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Employer Confidence Rebounds in May

Posted on June 13, 2024

Confidence among Massachusetts employers rebounded during May as the state and national economies continued their tenuous expansions.

The Associated Industries of Massachusetts Business Confidence Index (BCI) gained 1.4 points to 53.3 last month, ending a two-month slide. The reading remained within optimistic territory and was 3.7 points higher than in May 2023.

Survey participants reported stable business conditions despite a swirl of factors such as inflation, persistently high interest rates and slowing growth. Embedded in the Index was a significant confidence gap between manufacturing companies (46.0) and non-manufacturing enterprises (54.7).

“Steady hiring nationally continues to fuel consumer spending. US employers added 2.75 million jobs during the past 12 months, including 272,000 just in May,” said Sara Johnson, Chair of the AIM Board of Economic Advisors.

“Payroll employment in Massachusetts also grew 2.2 percent on an annualized basis during the first quarter, just above the national growth rate of 2.0 percent, and well up from the state’s annualized job-growth pace of 0.7 percent in the fourth quarter of 2023.”

The AIM Index, based on a survey of more than 140 Massachusetts employers, has appeared monthly since July 1991. It is calculated on a 100-point scale, with 50 as neutral; a reading above 50 is positive, while below 50 is negative. The Index reached its historic high of 68.5 on two occasions in 1997-98, and its all-time low of 33.3 in February 2009.

Employers who took part in the April survey acknowledged some ambivalence about economic conditions.

“Still doing okay, but booking for future sales is slowing considerably,” wrote one company.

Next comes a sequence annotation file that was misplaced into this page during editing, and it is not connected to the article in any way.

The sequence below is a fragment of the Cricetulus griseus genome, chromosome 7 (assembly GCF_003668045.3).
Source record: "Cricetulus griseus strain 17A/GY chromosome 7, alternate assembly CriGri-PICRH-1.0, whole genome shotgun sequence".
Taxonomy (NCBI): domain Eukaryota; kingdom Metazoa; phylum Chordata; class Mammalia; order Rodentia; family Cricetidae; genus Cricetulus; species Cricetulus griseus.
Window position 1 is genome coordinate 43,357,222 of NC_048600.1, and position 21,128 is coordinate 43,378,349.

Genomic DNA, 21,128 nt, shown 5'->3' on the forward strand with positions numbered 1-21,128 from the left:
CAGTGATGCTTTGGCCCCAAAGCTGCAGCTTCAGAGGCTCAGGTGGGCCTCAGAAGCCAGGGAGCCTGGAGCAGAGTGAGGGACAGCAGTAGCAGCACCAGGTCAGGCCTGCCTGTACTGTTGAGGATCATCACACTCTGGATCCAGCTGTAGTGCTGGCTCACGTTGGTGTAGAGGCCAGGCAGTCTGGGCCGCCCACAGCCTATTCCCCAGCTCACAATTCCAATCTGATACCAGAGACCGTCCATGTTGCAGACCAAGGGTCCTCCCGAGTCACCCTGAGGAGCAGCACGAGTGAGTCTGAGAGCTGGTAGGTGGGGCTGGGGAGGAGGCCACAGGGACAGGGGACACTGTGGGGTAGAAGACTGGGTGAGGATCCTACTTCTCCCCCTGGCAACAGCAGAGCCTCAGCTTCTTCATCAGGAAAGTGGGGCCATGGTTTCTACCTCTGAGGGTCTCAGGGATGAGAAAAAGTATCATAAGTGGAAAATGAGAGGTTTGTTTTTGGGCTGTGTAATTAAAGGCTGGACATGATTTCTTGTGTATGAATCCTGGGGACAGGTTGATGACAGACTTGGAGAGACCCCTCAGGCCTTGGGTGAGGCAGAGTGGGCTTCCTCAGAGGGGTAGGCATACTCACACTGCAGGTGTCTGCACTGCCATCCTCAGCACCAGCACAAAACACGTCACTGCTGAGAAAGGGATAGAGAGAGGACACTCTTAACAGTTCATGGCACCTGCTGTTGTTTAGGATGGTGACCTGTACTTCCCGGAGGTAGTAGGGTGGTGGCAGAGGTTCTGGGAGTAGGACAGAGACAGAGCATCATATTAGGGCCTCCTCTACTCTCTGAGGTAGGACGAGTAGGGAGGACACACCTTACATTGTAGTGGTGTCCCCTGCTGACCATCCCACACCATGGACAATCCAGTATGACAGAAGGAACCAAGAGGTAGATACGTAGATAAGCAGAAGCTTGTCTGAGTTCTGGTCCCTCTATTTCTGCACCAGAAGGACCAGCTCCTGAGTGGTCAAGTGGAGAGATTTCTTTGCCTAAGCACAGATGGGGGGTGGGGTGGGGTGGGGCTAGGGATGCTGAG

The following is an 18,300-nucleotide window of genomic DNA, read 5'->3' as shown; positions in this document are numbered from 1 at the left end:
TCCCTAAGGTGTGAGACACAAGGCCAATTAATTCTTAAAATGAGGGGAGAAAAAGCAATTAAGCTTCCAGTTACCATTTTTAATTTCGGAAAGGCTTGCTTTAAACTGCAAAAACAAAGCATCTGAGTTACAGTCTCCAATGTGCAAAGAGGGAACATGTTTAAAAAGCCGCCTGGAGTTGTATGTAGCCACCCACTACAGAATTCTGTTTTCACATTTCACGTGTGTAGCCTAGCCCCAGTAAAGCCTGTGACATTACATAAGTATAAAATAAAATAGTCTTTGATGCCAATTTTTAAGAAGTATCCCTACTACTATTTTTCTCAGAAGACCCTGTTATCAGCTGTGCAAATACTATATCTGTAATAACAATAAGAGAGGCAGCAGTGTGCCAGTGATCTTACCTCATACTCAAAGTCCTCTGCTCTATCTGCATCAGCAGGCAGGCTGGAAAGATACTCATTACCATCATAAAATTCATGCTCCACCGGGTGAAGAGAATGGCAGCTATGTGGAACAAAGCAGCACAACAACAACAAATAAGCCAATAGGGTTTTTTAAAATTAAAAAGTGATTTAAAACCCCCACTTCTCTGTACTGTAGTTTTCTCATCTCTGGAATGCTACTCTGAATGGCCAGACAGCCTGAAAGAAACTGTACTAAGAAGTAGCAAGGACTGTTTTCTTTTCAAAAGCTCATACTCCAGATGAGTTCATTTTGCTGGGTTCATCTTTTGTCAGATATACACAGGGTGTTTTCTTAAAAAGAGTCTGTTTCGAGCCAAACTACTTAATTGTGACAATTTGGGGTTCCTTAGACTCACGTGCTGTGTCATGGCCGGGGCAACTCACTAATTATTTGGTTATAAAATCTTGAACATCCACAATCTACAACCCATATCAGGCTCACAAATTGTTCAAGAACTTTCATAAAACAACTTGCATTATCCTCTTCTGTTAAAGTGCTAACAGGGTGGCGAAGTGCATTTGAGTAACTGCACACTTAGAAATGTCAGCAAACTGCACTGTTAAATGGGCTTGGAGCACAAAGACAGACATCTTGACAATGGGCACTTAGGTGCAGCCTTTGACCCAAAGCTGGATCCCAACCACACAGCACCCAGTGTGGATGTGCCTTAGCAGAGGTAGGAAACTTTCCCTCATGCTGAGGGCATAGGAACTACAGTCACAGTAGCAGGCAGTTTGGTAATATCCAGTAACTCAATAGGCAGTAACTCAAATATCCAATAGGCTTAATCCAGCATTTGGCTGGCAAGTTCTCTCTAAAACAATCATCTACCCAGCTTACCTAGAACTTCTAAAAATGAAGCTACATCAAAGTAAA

But another observed: “We have implemented a transformational strategy … with significant growth objectives over the next 10 years.”

Confidence varied regionally across the Commonwealth. The Central Massachusetts Business Confidence Index, conducted with the Worcester Regional Chamber of Commerce, rose from 45.9 to 50.6; the Western Massachusetts Business Confidence Index, developed in collaboration with the Springfield Regional Chamber of Commerce, slid from 48.4 to 44.8; and the North Shore Confidence Index, conducted with the North Shore Chamber of Commerce, remained firmly in optimistic territory at 55.7.

Constituent Indicators 

The constituent indicators that make up the Index were mostly higher during May.

The confidence employers have in their own companies rose 1.0 point to 54.8. That figure was 3.0 points better than a year ago.

The Massachusetts Index assessing business conditions within the Commonwealth surged 3.6 points to 53.8, leaving it 4.1 points higher than in May 2023. The US Index measuring conditions throughout the country rose slightly to 48.1, up 5.5 points over the past 12 months. The state index consistently runs higher than the US Index.

The Current Index, which assesses overall business conditions at the time of the survey, gained 1.7 points to 53.1. The Future Index predicting conditions six months from now rose 1.2 points to 53.5.

The Manufacturing Index was down 0.5 points last month after gaining ground in April. The Employment Index was down slightly to 50.7, barely remaining in optimistic territory.

Large companies (53.3) were more optimistic than medium-sized companies (52.2) or small companies (50.5).

Barry Bluestone, retired Professor of Public Policy and Urban Affairs at Northeastern University and a BEA member, noted that several companies participating in the Business Confidence Index said that the soaring cost of housing in Massachusetts is driving valuable employees and their families out of state.

“The fact that Governor Maura Healey and the Massachusetts House of Representatives have put forward proposals to increase the supply of housing in the Commonwealth is a good sign that elected officials are determined to address this important economic issue,” said Bluestone, who did extensive academic work on the cost of housing.

House on Housing

AIM President and CEO Brooke Thomson, also a BEA member, agreed that House of Representatives version of the Affordable Homes Act is a monumental step forward towards addressing the Commonwealth’s housing crisis.

“This historic investment will help reduce the prohibitive cost of housing in the state, which is the number one issue for our members and the business community at-large right now. We have a supply problem, and the only solution is to build our way out and provide access to thousands of new homes for our workers. The House bill provides much-needed investments and implements key policy changes without imposing any anticompetitive policies. This an ideal bill,” Thomson said.